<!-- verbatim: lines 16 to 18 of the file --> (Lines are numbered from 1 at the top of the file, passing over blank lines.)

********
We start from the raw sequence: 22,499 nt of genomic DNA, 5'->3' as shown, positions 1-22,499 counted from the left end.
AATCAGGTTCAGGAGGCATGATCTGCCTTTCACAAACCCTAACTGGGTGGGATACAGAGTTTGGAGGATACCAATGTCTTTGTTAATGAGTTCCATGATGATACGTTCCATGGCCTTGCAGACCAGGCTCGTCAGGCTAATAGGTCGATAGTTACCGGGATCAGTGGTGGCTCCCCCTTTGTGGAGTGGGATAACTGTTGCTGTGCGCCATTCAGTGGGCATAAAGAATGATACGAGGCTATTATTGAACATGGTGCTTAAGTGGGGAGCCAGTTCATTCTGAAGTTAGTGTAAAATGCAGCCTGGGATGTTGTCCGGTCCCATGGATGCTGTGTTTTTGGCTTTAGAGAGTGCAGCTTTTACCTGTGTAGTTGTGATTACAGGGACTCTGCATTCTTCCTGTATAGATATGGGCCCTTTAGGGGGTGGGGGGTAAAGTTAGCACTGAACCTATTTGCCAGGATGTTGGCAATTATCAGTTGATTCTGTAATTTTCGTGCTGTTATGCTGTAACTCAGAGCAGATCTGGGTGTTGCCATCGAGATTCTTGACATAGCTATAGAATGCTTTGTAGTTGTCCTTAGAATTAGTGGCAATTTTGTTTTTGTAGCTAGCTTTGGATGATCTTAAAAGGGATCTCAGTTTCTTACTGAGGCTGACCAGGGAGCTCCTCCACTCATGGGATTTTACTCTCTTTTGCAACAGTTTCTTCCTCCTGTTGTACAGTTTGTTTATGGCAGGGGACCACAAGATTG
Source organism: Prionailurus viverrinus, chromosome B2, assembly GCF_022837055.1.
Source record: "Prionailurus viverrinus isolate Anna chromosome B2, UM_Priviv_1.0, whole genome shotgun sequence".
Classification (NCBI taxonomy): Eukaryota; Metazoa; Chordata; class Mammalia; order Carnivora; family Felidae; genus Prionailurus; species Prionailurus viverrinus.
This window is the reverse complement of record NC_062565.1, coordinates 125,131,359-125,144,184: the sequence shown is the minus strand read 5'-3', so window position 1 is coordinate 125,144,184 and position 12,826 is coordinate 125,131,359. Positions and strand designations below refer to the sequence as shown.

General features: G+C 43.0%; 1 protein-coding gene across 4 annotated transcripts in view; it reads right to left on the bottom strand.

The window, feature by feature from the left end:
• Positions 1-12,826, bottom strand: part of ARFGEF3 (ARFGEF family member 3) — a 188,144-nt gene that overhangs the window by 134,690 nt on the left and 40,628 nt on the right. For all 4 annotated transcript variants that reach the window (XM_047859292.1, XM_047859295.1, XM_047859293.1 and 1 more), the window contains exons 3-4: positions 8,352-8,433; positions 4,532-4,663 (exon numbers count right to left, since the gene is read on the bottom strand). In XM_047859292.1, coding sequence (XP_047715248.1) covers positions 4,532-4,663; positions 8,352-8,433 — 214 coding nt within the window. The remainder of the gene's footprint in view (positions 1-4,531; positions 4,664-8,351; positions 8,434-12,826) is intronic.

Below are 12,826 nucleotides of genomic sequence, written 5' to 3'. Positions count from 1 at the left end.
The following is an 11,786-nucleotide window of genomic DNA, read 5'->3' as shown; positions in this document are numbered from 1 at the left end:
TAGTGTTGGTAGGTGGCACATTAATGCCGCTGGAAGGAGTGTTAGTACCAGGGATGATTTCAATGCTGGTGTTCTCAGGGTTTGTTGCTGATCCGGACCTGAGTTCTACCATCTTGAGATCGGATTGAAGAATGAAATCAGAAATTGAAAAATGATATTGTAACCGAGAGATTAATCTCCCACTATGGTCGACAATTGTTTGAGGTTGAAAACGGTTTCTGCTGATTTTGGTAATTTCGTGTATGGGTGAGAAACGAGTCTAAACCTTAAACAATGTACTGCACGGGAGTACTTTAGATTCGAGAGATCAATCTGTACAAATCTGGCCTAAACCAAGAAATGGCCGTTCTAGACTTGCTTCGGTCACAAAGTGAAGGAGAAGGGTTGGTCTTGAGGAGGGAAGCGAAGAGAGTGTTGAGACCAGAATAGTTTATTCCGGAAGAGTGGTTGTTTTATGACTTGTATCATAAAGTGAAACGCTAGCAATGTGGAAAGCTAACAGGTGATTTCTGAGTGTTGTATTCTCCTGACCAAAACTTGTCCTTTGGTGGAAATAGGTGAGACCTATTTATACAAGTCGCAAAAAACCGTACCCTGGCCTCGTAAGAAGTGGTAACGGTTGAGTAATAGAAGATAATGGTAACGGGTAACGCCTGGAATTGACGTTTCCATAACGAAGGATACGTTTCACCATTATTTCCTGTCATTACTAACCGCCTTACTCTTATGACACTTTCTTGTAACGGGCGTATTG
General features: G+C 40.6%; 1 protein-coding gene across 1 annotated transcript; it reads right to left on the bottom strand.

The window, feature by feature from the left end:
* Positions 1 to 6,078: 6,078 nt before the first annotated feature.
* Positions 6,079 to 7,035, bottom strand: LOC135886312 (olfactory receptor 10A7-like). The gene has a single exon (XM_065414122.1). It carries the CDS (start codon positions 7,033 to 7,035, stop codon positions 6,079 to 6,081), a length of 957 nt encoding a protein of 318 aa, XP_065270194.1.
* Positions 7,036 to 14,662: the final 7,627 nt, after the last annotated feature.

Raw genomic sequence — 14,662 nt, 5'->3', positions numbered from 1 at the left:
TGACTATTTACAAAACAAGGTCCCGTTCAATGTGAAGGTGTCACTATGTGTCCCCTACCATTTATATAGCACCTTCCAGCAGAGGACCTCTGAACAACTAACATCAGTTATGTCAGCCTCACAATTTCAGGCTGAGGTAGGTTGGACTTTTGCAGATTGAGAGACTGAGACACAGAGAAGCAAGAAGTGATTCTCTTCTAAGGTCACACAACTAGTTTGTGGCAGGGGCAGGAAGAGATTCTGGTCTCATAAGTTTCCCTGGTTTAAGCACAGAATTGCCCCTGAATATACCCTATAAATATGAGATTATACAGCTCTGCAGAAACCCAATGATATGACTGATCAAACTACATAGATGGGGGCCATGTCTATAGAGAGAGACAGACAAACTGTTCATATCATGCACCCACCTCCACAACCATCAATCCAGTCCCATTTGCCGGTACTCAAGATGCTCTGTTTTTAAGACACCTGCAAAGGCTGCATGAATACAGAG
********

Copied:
* Positions 6,079 to 7,035, bottom strand: LOC135886312 (olfactory receptor 10A7-like). The gene has a single exon (XM_065414122.1). It carries the CDS (start codon positions 7,033 to 7,035, stop codon positions 6,079 to 6,081), a length of 957 nt encoding a protein of 318 aa, XP_065270194.1.
* Positions 7,036 to 14,662: the final 7,627 nt, after the last annotated feature.

Raw genomic sequence — 14,662 nt, 5'->3', positions numbered from 1 at the left: